Oh good lord, you would not believe how happy I was when I heard that Metro Area were going to release a new EP! New stuff from one of the acts of the century! I could hardly contain my glee. Then I heard 'Read My Mind' and was, initially, a little disappointed. What was this new sound? Is this pop? Where's the downbeat disco I know and love? Vocals?! Shit a brick!! Then I listened again and a light went off; it was just the vocal that threw me. This is essentially 'Caught Up' with singing. And what singing! Phillip Owusu (Denmark's answer to Michael Jackson) drips honeyed come-ons all over Morgan and Darshan's fabulously crisp production, to make this one of the year's best underground disco-pop tunes. Meet the new Metro Area, same as the old Metro Area, only with bells on.
Metro Area - Read My Mind (feat. Phillip Owusu) (mp3)
Bonus: Metro Area - Read My Mind (RMM Special Dub) (mp3)
13. Justice - D.A.N.C.E. (Ed Banger/Because Music)
Although the sight of the words Ed and Banger so high up this list can't help but elicit a shudder from me, you just can't deny the brilliance of 'D.A.N.C.E.'. Every shit group/label/producer is allowed at least one moment in the sun and, even though I'll admit that Justice do what they do a lot better than anyone else right now, I just can't listen to † without coughing up blood and having some sort of seizure. Call me old, but I much prefer this less noisy, more refined, danceable, poppy side to them. 'D.A.N.C.E.' distils the best bits of The Go! Team, Daft Punk circa Discovery and late-70s NY disco into one easy-to-swallow, floor-slaying chunk. Okay, that's enough love, can I go back to hating Ed Banger again now? Alright, let's "Do the dance" just once more and then I'm banning the phrase 'new French touch' from this blog forever.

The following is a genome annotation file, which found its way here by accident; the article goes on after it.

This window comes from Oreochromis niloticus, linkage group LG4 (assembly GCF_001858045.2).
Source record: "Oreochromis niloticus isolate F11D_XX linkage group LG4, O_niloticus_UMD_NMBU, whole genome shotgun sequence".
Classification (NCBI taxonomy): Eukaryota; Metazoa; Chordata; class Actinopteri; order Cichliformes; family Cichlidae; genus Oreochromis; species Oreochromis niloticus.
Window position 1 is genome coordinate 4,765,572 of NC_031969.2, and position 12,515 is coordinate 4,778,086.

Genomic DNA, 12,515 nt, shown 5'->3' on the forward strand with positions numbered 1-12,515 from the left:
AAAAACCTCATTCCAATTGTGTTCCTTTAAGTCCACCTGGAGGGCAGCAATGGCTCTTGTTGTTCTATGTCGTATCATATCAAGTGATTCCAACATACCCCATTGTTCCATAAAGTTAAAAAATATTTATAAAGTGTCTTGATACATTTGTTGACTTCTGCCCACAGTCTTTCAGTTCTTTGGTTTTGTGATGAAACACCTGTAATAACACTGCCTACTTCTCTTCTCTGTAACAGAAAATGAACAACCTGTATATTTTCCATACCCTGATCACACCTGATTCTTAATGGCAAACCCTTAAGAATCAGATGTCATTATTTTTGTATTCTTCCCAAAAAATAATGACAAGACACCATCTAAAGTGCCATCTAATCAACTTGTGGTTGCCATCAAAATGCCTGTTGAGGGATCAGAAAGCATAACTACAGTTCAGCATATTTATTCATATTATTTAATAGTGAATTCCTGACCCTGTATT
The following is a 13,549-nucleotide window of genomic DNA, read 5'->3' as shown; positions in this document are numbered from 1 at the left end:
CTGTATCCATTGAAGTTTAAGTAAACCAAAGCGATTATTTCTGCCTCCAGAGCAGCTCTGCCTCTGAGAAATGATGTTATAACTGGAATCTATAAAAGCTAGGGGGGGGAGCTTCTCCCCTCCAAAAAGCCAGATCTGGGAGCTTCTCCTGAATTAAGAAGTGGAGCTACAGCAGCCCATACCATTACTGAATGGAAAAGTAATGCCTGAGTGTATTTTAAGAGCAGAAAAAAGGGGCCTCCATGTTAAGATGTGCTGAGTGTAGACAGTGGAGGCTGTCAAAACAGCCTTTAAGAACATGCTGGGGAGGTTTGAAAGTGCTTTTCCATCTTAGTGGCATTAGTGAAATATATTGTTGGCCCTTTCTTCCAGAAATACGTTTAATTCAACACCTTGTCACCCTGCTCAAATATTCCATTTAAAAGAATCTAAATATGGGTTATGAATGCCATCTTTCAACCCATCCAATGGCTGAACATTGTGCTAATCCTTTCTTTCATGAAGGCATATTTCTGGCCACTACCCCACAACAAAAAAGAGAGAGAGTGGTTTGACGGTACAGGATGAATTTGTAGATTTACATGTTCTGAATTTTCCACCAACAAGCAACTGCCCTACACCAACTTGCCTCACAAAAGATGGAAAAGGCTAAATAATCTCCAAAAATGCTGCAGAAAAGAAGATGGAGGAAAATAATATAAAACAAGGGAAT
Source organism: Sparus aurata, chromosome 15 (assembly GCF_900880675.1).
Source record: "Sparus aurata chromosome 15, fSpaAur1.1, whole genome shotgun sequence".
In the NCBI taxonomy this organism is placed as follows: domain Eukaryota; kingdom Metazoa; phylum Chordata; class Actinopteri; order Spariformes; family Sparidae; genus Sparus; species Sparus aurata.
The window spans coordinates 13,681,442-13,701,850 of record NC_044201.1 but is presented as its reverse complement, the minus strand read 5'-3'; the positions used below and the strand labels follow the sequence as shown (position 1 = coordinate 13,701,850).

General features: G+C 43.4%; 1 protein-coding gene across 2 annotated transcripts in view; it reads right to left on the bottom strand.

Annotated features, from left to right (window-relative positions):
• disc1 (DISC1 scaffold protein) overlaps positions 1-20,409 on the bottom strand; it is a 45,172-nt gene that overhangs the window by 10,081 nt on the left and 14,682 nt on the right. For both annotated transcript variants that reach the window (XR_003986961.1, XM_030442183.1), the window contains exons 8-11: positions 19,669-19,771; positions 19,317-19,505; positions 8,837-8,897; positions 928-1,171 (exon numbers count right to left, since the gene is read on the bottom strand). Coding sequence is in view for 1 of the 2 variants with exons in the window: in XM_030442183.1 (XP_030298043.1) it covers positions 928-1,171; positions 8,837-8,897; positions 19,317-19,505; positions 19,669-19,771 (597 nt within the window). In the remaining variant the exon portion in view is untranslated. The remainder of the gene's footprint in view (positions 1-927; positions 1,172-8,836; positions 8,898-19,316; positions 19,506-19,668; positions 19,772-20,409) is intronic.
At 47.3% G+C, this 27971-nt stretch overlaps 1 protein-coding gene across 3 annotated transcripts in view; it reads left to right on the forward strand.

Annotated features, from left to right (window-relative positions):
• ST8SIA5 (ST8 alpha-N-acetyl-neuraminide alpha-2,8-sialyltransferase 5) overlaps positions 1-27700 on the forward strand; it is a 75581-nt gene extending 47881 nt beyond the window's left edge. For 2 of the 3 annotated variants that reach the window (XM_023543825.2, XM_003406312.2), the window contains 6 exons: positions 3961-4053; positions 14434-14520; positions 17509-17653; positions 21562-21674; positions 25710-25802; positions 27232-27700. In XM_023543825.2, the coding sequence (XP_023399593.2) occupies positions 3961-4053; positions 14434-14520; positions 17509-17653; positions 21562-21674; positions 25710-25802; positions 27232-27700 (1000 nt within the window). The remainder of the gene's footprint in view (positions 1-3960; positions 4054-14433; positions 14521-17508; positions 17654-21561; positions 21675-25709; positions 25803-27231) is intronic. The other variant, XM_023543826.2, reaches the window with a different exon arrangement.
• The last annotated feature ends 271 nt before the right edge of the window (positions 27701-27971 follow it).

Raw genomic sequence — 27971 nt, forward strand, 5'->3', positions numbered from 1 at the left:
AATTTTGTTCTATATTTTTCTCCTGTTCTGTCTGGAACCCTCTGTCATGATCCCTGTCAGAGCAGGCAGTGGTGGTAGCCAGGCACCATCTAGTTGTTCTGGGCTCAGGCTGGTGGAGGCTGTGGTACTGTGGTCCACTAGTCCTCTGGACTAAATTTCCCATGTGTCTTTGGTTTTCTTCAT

Justice - D.A.N.C.E. (mp3)
Bonus: Watch the still-mesmerising video for about the 1,379th time, if you must.
12. Hercules & Love Affair - Classique #2 (DFA/EMI)
'Classique #2' is a delicious red herring, all Chicago sheen, jackin' drum kicks and orgasmic vocal snippets to throw you off the scent before Andy Butler (aka Hercules & Love Affair) unleashes some seriously extravagant disco on our arses with his full-length. As diversion tactics go though, it's a beauty. In fact, it's a damn shame he isn't going to release a separate album of acid house-referencing old school workouts alongside the main attraction (due in February), as 'Classique #2' shows a producer with a flair for updating and freshening up bygone styles in such an exciting way. Watch out Murphy, DFA have a new uber-talented retro-filtering genius in their ranks.
Hercules & Love Affair - Classique #2 (mp3)
Bonus: Take another little trip over to Beats In Space and download Butler's natty mix from September 11th.
11. Lee Douglas - New York Story (Rong)
Falling just outside our top ten is another New York-based producer with retro-leanings. Lee Douglas doesn't put out anywhere near enough releases (this is one of only three 12"s in as many years), but everything he does put out is gold, Jerry, gold! 'New York Story' is a conflicted epic, in that it lands somewhere between Paradise Garage hedonism and Balearic chill. It's a song at odds with itself, not knowing when to give it some and when to hold back. Douglas plays this up and when it goes for the jugular, it really goes, but it's just as relaxed during its troughs. This makes for remarkable tension and interplay and what you're left with is a cast-iron, multi-faceted modern classic for the ages. Nice work.
Lee Douglas - New York Story (mp3)
Bonus: La Belle Epoque - Bamalama (Lee Douglas Edit) (mp3)
Labels: top 100 tunes of 2007